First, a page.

A visually impaired man has found himself the victim of discrimination when he asked his local authority if he could vote at the General Election on June 8th in the same way that everyone else can.
When Daniel Williams, 25, enquired at Cardiff City Council, if he could have a large print ballot paper, he was informed that this was not possible due to ‘legislative reasons’. No alternative was suggested.
Mr Williams was then told by the Electoral Commission that there would be ‘an example’ in a large print format at the polling station ‘for reference only’. He would still have to place his cross on an original size ballot paper.
“I would find it impossible to judge from the ‘larger’ document where I need to cast my vote on the ‘smaller’ document,” explained Mr Williams, who is the Director of Visualise Training and Consultancy in Cardiff. “How would I know that I had voted for the correct candidate?”
An internal email from the Electoral Commission revealed: ‘If he were to be given a large print ballot paper, it would compromise the secrecy of the vote. Every ballot paper has to look the same.’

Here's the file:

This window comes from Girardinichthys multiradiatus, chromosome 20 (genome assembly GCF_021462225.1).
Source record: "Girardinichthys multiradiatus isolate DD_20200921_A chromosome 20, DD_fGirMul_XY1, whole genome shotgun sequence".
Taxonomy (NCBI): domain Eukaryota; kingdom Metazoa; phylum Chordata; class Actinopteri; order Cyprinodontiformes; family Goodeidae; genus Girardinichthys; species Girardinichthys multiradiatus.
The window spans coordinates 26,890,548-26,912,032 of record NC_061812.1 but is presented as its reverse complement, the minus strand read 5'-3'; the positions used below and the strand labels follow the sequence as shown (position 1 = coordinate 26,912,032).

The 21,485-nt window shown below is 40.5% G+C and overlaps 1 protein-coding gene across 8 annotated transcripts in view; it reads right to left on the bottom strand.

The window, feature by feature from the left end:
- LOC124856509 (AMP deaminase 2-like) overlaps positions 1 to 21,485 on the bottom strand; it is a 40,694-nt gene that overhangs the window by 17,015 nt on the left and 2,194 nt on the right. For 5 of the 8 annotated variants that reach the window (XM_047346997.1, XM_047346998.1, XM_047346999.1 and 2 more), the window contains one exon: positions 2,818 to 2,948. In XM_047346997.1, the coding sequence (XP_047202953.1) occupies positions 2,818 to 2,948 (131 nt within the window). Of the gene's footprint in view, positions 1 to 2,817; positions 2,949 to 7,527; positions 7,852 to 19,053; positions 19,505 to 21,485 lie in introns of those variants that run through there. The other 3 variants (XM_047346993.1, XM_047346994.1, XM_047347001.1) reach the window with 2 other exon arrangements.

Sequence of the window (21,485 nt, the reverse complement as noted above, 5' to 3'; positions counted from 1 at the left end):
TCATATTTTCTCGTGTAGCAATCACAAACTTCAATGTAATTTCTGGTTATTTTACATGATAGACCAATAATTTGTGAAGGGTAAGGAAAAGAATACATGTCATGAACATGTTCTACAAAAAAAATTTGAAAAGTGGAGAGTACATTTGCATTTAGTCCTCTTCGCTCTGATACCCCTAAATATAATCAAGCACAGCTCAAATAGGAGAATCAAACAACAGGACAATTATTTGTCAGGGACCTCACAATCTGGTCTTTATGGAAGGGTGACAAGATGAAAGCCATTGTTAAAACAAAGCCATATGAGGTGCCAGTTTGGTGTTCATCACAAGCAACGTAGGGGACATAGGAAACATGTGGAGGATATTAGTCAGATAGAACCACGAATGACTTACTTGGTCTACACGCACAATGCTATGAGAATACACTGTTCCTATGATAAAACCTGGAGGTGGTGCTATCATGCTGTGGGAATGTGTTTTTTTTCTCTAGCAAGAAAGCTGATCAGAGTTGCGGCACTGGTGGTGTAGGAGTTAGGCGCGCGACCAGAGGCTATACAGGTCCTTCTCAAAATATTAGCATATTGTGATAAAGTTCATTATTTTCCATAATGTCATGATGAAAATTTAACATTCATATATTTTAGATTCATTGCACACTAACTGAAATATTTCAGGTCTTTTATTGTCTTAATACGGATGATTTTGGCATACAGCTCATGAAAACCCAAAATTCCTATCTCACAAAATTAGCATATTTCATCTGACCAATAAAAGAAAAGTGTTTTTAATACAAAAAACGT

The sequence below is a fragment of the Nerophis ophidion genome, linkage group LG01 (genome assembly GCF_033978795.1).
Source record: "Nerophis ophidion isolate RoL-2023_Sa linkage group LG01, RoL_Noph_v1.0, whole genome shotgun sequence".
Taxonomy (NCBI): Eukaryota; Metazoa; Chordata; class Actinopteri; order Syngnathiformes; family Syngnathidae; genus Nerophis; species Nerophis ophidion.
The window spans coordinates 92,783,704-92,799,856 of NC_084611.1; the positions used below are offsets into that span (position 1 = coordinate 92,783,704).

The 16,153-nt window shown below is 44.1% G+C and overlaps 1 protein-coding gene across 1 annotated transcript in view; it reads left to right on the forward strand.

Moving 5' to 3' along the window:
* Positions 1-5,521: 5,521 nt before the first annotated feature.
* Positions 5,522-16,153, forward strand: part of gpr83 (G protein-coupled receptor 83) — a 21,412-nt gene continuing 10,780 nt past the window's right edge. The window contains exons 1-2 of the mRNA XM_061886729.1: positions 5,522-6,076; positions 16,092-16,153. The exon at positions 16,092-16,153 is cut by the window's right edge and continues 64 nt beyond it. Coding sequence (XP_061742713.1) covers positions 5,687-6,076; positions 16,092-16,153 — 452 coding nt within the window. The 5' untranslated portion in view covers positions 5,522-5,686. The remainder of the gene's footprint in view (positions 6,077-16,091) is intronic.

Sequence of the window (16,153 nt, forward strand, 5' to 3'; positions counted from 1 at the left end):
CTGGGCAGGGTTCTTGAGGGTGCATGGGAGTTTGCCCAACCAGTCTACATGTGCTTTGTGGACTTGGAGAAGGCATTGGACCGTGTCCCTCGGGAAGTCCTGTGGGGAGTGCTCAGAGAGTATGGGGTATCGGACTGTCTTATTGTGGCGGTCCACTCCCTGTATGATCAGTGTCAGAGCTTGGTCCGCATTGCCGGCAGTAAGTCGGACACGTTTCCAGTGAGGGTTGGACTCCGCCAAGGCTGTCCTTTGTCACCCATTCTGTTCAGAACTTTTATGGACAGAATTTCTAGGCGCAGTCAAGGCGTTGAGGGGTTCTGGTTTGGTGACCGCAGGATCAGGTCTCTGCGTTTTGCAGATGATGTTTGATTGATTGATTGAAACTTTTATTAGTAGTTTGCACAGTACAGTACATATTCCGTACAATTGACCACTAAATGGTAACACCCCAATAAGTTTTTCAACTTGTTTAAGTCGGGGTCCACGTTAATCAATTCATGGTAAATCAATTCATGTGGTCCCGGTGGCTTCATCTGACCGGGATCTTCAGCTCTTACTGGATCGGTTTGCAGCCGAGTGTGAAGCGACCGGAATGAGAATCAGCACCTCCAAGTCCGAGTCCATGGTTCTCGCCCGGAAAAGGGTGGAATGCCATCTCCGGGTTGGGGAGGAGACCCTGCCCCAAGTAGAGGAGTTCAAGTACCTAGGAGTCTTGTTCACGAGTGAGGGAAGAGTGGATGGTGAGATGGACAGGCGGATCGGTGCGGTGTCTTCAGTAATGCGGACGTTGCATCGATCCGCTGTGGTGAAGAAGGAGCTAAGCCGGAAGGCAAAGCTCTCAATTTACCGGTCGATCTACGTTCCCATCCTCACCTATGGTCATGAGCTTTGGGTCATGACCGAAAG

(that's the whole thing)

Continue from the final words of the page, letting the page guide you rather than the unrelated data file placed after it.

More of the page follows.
“You wouldn’t give someone a ‘large print menu’ and then give them a ‘small print menu’ to choose their food,” said Mr Williams. “This has made me feel worthless, and that my vote doesn’t count. I feel excluded as a normal member of society.”
The Equality Act 2010 is there to support people with disabilities and enforce service providers to make reasonable adjustments. However, the Government are able to do whatever they please, even if this prevents people who are blind or partially sighted being able to vote.
“I couldn’t care less if the person who counts the votes knows I am visually impaired,” added Mr Williams. “That is part of my identity. I just want to vote the same as everyone else.”
Visualise Training and Consultancy
31 The Walk